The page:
Review: The Quiet American by Graham Greene

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29639The Quiet American by Graham Greene
Published by:
Vintage Books
Genres: Classics, Fiction, Historical Fiction
Format: 
Paperback
Pages:
180
Rating: 2
Date Read: 15
/12/2014
Links: Goodreads | Barnes and Noble | Book Depository

Into the intrigue and violence of Indo-China comes Pyle, a young idealistic American sent to promote democracy through a mysterious ‘Third Force’. As his naïve optimism starts to cause bloodshed, his friend Fowler, a cynical foreign correspondent, finds it hard to stand aside and watch. But even as he intervenes he wonders why: for the sake of politics, or for love?

Written by Graham Greene in 1955, this is set in Vietnam, told by a newspaper reporter who prides himself on not becoming engaged. The narrator is Thomas Fowler, a British journalist. Alden Pyle is the “quiet American,” preoccupied with realizing Vietnamese democracy, not to mention the love of Fowler’s beautiful Vietnamese mistress, Phuong. His views are upset by a well-meaning, naïve young American who comes to town brimming with academic ideas about how to end the war. In the process, the American falls in love with the narrator’s Vietnamese woman and awkwardly but honestly sets about pursuing her.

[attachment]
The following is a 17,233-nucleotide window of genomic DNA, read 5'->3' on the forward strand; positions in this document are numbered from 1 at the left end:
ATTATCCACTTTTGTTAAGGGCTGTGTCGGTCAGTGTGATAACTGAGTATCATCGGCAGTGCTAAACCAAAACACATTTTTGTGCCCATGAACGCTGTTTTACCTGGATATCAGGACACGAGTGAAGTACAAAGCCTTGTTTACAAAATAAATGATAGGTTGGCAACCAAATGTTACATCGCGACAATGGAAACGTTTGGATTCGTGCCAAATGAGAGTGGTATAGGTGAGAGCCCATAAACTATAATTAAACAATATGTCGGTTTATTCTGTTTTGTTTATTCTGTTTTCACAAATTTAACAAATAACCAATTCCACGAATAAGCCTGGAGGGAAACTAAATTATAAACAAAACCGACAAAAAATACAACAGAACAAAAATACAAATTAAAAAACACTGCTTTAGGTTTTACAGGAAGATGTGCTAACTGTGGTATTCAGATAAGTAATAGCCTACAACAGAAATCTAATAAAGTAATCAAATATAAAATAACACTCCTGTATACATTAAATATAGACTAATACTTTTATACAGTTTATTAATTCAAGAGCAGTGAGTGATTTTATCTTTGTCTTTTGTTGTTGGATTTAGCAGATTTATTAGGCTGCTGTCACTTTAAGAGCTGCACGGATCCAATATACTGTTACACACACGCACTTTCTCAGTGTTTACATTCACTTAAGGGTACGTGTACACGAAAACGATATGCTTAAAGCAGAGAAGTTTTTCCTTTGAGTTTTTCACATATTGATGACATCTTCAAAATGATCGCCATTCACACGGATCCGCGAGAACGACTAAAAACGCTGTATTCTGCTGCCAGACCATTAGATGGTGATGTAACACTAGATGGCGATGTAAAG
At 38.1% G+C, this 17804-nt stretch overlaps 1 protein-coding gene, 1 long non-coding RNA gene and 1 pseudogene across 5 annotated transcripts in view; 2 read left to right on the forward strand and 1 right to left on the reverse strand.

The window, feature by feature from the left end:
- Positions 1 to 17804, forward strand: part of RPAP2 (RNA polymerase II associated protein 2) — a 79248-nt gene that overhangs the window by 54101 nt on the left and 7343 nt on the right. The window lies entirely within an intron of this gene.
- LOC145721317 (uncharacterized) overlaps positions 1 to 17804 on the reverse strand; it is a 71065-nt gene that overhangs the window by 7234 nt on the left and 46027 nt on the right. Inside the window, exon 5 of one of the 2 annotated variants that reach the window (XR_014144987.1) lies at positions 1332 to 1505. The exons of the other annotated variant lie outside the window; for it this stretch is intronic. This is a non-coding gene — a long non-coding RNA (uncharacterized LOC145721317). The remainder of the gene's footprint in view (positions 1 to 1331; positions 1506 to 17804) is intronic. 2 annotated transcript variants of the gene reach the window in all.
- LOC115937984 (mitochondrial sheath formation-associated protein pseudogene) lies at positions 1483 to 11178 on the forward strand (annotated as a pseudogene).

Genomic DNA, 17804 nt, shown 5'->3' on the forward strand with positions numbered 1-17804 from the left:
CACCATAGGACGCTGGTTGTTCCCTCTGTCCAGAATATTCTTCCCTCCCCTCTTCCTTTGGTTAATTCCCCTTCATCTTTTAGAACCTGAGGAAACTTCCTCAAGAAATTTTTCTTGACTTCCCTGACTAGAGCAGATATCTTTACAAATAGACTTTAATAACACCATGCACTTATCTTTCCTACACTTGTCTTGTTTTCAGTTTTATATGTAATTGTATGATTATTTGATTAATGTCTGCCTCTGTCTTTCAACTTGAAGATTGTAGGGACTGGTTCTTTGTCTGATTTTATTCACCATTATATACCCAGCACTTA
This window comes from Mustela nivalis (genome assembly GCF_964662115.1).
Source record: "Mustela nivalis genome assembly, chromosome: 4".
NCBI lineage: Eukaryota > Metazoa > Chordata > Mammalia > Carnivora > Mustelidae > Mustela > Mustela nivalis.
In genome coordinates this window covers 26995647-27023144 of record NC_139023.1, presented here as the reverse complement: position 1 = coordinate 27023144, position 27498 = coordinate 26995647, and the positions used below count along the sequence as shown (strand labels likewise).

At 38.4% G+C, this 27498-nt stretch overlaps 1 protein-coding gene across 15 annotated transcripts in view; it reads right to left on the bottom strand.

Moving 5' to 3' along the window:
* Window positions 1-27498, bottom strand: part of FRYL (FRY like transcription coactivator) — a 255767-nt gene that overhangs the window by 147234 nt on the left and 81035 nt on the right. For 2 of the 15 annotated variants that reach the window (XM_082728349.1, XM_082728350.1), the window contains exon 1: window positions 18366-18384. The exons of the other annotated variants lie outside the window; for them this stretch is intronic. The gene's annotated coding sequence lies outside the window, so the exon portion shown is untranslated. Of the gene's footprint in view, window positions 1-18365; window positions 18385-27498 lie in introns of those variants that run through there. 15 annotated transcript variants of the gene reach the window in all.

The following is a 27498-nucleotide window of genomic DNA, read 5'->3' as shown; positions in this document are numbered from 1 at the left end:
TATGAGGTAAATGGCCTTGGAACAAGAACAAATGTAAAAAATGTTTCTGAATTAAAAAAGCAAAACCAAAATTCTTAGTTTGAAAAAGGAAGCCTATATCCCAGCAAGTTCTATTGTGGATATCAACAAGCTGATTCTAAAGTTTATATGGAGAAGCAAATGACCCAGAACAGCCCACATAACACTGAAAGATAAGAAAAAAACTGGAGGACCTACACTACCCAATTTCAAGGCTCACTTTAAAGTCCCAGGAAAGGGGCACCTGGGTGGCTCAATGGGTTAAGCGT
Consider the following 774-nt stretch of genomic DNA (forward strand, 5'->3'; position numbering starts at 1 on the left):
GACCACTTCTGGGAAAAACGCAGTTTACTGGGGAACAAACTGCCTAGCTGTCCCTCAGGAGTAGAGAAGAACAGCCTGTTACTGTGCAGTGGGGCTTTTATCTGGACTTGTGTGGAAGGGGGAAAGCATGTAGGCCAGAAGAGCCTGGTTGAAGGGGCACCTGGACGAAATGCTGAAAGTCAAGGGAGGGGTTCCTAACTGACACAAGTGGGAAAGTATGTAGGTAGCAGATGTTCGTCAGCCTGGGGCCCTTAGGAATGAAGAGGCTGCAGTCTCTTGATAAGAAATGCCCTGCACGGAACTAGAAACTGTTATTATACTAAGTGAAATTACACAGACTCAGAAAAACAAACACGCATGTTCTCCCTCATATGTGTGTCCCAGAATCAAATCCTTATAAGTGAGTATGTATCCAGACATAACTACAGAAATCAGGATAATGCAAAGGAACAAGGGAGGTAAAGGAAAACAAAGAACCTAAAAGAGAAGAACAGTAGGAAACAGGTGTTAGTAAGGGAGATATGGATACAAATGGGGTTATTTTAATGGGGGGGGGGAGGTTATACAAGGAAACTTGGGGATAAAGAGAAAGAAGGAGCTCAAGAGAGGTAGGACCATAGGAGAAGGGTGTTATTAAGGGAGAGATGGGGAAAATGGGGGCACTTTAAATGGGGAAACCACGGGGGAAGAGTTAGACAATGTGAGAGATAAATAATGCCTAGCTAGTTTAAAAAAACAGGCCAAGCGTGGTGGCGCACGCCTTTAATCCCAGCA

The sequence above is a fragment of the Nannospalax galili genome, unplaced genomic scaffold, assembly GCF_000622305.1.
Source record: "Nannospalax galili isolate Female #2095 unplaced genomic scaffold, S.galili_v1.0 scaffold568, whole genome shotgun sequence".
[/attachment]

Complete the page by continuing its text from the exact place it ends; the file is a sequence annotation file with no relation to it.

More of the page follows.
Knowing that this book was highly regarded as a classic of modern American fiction I had huge hopes for it. Unfortunately this soon dwindled as the pages kept turning and I found it harder and harder to care about what was going on.

What let the book down for me was the narrative, initially I was interested in the relationship between the journalist Fowler and ‘The Quiet American’ Pyle but about half way through the book their characters did not seem to progress, there seemed to be very little growth, perhaps they both found something more about themselves towards the end of the book but I just felt it wasn’t enough.

Part of the problem is perhaps I just didn’t grasp the intricate nature of two people far away from home, both in Vietnam and both trying to do what they felt was right within a country and a culture and a time that I have very little knowledge of.

While there’s nothing specifically wrong with this book, it didn’t leave much of an impression. I wouldn’t recommend Greene unless the reader has a particular interest in the subject matter.

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